Data Analysis for Instructional Designers – A Step by Step Framework

Concurrent Session 6

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Brief Abstract

The importance of data analysis has steadily changed job functions in many fields, including instructional design. However, combining data with design isn’t part of many instructional designer training programs. This presentation helps bridge this skills gap with a simple framework for bringing data into the curriculum development process.

Presenters

I am an Instructional Designer at General Assembly, building compelling online educational experiences to help professionals level-up in a constantly evolving digital landscape. In my work, I create asynchronous online learning modules as well as interactive webinars hosted by recognized industry experts. Instructional design at General Assembly is based on data-driven decision making and Agile methodologies.

Extended Abstract

By the end of this presentation, participants will be able to

  • Identify the evolving role of the instructional designer within the data revolution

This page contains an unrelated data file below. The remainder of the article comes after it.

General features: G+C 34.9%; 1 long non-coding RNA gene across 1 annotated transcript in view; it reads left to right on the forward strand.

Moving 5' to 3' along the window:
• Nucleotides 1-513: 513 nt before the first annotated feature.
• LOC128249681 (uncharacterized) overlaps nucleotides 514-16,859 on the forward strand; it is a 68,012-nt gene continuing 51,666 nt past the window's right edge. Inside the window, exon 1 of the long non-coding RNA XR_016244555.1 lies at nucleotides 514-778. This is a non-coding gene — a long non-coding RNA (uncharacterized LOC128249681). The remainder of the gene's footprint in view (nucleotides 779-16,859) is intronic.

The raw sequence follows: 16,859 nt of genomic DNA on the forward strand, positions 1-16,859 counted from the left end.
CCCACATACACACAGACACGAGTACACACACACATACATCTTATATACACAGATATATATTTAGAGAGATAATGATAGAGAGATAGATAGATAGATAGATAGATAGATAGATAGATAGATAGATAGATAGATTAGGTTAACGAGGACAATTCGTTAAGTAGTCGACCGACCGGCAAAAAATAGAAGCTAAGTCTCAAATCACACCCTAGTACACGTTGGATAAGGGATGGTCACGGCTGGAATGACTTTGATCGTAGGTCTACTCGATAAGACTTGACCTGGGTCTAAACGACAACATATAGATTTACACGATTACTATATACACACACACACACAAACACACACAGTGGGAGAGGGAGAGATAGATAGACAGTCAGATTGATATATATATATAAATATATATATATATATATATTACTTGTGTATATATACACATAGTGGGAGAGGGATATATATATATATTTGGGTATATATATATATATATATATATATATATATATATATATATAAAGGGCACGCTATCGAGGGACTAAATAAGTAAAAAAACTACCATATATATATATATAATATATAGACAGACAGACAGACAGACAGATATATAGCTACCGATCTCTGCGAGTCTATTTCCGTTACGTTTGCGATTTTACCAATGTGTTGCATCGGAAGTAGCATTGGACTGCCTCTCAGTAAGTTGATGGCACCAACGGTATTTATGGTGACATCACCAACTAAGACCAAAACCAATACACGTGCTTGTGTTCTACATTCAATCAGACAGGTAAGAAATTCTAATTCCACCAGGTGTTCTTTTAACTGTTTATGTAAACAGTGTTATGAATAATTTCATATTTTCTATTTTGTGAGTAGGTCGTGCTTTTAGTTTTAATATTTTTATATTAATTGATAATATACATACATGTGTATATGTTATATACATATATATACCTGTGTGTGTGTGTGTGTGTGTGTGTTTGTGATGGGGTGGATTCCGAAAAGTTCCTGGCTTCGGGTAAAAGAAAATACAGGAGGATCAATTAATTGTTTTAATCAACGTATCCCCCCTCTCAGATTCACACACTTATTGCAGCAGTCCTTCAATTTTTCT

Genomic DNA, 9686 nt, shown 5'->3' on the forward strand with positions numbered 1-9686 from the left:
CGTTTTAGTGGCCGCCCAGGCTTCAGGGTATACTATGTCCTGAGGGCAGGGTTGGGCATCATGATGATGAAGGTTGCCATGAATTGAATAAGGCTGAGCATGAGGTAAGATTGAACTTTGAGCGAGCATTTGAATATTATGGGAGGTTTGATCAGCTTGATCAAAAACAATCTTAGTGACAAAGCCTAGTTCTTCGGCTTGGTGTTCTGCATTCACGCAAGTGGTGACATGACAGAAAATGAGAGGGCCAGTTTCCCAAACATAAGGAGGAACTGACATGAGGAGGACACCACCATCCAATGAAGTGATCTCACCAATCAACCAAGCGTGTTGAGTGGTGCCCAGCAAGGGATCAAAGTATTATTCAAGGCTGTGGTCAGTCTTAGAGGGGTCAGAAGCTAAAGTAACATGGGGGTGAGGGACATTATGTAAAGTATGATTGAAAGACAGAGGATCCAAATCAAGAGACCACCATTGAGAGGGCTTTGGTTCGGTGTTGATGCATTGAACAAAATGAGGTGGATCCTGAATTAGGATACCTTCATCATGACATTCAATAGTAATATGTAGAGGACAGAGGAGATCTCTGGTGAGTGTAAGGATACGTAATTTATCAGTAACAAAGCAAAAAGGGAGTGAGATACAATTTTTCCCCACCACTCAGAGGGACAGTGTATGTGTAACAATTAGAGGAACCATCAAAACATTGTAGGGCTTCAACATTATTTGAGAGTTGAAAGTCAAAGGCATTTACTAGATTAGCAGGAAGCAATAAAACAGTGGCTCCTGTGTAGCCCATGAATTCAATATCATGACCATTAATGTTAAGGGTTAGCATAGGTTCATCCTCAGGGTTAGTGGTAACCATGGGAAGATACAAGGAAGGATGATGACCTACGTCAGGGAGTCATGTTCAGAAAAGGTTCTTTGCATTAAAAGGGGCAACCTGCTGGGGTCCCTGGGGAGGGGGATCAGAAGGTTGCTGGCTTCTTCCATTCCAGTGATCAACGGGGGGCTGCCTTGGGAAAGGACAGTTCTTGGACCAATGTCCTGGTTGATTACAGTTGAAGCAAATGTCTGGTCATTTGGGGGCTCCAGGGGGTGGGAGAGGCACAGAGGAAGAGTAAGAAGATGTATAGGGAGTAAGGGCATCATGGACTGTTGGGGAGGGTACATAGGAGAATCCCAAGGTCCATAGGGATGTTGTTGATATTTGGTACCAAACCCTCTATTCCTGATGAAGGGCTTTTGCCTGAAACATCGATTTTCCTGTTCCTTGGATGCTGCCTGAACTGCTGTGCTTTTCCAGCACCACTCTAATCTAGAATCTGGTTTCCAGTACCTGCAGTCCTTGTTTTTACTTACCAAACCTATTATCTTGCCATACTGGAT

• Determine the benefits of leveraging data analysis in instructional design

  • Utilize a framework for incorporating data analysis into their practice

  • Review a case study of how data analysis was used to evaluate a training program

 
 

Building content and deploying learning experiences: these are the main responsibilities we traditionally assign to the role of instructional designer. But the tasks of instructional designers are no longer so clear cut. The rapidly growing importance of data science has been steadily changing job functions in many fields, including instructional design. Data isn’t a passing trend. Ninety percent of all of the world’s data has been created in the past few years and there is considerable continued growth expected this arena.

 

The vast amount of available data and explosion of data collection opportunities and technologies has touched almost every industry, creating a demand for hybrid roles that incorporate data analysis in everyday responsibilities. Instructional designers are not exempt from this data revolution and are increasingly expected to incorporate data in their decision making and design.

 

This new demand for a instructional designer/data analyst hybrid role may seem daunting to some not accustomed to operating in the data science field. However, online learning, which puts data at instructional designers’ fingertips, offers a monumental opportunity. The foundational goal of the instructional designer is to create impactful learning experiences. Utilizing data supports this objective, increasing learning efficacy in four key ways: